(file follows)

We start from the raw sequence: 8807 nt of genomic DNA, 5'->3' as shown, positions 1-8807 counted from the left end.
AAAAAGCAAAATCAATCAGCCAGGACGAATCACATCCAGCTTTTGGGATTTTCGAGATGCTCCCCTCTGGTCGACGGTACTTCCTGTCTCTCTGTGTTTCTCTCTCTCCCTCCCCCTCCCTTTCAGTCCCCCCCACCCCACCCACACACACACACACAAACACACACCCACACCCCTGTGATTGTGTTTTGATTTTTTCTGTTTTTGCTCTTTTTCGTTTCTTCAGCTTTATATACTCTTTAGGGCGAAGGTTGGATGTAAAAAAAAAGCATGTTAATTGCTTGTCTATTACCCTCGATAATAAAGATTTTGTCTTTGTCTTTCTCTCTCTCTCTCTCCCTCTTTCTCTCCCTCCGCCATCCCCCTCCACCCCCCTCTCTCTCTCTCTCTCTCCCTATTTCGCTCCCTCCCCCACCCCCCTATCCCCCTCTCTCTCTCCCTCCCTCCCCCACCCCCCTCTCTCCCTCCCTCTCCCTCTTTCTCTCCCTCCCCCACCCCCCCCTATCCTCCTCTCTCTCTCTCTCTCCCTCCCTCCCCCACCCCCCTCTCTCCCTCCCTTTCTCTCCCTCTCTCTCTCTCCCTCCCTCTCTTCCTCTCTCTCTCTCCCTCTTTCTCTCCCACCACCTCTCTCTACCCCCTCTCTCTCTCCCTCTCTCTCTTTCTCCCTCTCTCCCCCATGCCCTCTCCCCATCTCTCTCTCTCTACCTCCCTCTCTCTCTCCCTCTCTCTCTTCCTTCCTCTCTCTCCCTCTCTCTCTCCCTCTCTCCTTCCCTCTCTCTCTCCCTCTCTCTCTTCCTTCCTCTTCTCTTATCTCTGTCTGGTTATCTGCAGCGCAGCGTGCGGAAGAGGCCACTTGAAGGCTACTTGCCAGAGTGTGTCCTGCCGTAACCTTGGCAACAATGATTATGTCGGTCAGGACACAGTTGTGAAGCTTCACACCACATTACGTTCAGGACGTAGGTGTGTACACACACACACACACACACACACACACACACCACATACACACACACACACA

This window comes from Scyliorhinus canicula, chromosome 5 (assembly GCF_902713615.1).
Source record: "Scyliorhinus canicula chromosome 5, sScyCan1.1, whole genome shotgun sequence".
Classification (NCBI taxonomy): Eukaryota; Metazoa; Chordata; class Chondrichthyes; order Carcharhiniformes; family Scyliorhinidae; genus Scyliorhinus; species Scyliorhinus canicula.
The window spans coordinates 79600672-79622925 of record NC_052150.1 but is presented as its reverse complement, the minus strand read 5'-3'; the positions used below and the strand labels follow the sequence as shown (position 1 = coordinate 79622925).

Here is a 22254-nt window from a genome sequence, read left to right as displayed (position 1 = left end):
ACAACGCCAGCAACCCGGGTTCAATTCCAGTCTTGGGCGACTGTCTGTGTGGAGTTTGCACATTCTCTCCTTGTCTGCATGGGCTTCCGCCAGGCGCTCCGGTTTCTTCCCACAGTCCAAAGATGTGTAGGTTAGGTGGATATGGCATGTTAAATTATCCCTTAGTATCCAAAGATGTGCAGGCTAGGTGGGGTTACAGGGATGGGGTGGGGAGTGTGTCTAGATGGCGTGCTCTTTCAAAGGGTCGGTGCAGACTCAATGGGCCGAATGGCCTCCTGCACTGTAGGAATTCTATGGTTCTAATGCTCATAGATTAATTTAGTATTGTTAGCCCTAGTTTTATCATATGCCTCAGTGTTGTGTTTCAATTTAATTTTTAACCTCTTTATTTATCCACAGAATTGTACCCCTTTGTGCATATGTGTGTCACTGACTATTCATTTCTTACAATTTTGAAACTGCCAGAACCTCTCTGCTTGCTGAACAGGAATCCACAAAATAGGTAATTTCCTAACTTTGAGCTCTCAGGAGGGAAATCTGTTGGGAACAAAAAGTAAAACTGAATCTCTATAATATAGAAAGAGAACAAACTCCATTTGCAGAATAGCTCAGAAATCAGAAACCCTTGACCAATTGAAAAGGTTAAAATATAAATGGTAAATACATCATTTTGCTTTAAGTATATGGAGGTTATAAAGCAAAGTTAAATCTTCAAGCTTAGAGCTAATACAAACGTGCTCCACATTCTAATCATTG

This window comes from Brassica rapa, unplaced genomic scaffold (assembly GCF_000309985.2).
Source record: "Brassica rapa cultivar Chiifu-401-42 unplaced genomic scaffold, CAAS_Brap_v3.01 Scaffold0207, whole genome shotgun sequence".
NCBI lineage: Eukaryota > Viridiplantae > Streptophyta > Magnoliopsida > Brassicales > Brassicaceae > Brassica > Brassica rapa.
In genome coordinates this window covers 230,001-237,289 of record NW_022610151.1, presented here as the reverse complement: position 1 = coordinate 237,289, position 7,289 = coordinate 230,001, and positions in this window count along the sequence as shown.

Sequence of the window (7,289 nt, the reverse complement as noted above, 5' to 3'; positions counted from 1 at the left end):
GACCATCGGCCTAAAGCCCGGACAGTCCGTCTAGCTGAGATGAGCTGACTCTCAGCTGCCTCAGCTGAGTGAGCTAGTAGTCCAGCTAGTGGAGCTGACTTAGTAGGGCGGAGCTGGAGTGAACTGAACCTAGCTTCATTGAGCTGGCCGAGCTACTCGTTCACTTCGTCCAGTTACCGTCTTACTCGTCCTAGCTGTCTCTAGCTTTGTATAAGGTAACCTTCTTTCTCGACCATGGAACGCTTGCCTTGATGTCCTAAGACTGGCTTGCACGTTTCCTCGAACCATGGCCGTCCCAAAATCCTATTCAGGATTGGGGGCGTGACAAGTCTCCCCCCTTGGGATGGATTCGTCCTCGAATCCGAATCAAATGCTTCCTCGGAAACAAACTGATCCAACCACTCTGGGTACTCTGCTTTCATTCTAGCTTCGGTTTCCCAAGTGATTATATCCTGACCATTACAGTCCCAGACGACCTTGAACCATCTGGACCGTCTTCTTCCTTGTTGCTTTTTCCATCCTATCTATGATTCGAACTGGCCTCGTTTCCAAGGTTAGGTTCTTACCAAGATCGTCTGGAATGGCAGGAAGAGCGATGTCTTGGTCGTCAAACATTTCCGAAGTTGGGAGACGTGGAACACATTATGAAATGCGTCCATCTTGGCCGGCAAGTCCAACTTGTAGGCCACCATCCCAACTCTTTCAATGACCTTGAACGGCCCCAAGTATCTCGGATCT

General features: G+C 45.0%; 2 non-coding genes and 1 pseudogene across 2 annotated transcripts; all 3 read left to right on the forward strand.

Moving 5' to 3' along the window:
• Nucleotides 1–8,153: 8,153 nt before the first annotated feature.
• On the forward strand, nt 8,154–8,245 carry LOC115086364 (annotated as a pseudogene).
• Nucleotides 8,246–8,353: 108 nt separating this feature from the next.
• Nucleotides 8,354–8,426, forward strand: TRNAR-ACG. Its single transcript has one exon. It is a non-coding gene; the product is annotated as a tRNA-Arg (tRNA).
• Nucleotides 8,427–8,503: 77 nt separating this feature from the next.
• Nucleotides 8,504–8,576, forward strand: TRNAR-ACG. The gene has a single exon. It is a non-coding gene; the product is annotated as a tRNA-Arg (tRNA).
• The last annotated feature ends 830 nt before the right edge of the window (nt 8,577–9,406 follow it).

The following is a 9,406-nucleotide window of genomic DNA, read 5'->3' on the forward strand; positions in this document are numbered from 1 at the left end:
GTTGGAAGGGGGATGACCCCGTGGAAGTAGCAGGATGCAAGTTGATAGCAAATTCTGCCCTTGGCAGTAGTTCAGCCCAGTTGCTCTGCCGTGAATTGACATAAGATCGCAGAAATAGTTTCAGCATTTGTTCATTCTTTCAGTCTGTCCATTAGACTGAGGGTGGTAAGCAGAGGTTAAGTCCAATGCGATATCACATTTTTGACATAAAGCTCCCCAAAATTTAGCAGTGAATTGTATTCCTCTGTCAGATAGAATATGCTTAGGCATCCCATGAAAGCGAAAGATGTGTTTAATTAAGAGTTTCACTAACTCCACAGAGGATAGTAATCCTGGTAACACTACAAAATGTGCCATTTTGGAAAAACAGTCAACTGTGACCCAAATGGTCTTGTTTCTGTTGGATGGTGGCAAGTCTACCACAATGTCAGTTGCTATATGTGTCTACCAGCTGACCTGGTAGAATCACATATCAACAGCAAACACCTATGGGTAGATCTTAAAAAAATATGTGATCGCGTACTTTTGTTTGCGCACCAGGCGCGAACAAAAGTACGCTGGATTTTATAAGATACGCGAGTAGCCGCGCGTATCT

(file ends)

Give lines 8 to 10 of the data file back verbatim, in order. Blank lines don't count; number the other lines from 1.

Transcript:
ACAACGCCAGCAACCCGGGTTCAATTCCAGTCTTGGGCGACTGTCTGTGTGGAGTTTGCACATTCTCTCCTTGTCTGCATGGGCTTCCGCCAGGCGCTCCGGTTTCTTCCCACAGTCCAAAGATGTGTAGGTTAGGTGGATATGGCATGTTAAATTATCCCTTAGTATCCAAAGATGTGCAGGCTAGGTGGGGTTACAGGGATGGGGTGGGGAGTGTGTCTAGATGGCGTGCTCTTTCAAAGGGTCGGTGCAGACTCAATGGGCCGAATGGCCTCCTGCACTGTAGGAATTCTATGGTTCTAATGCTCATAGATTAATTTAGTATTGTTAGCCCTAGTTTTATCATATGCCTCAGTGTTGTGTTTCAATTTAATTTTTAACCTCTTTATTTATCCACAGAATTGTACCCCTTTGTGCATATGTGTGTCACTGACTATTCATTTCTTACAATTTTGAAACTGCCAGAACCTCTCTGCTTGCTGAACAGGAATCCACAAAATAGGTAATTTCCTAACTTTGAGCTCTCAGGAGGGAAATCTGTTGGGAACAAAAAGTAAAACTGAATCTCTATAATATAGAAAGAGAACAAACTCCATTTGCAGAATAGCTCAGAAATCAGAAACCCTTGACCAATTGAAAAGGTTAAAATATAAATGGTAAATACATCATTTTGCTTTAAGTATATGGAGGTTATAAAGCAAAGTTAAATCTTCAAGCTTAGAGCTAATACAAACGTGCTCCACATTCTAATCATTG

This window comes from Brassica rapa, unplaced genomic scaffold (assembly GCF_000309985.2).
Source record: "Brassica rapa cultivar Chiifu-401-42 unplaced genomic scaffold, CAAS_Brap_v3.01 Scaffold0207, whole genome shotgun sequence".